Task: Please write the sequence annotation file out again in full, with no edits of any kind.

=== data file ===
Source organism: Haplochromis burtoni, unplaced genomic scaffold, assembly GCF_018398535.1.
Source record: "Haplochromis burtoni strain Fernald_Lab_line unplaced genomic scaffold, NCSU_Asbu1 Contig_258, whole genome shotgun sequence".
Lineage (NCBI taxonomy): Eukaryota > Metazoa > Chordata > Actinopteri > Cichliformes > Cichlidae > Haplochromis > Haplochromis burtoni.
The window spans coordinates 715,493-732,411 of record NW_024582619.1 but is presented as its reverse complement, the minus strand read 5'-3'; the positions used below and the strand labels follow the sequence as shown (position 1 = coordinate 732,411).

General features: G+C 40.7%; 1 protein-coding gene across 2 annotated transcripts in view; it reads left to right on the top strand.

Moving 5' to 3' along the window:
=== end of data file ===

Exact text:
Source organism: Haplochromis burtoni, unplaced genomic scaffold, assembly GCF_018398535.1.
Source record: "Haplochromis burtoni strain Fernald_Lab_line unplaced genomic scaffold, NCSU_Asbu1 Contig_258, whole genome shotgun sequence".
Lineage (NCBI taxonomy): Eukaryota > Metazoa > Chordata > Actinopteri > Cichliformes > Cichlidae > Haplochromis > Haplochromis burtoni.
The window spans coordinates 715,493-732,411 of record NW_024582619.1 but is presented as its reverse complement, the minus strand read 5'-3'; the positions used below and the strand labels follow the sequence as shown (position 1 = coordinate 732,411).

General features: G+C 40.7%; 1 protein-coding gene across 2 annotated transcripts in view; it reads left to right on the top strand.

Moving 5' to 3' along the window: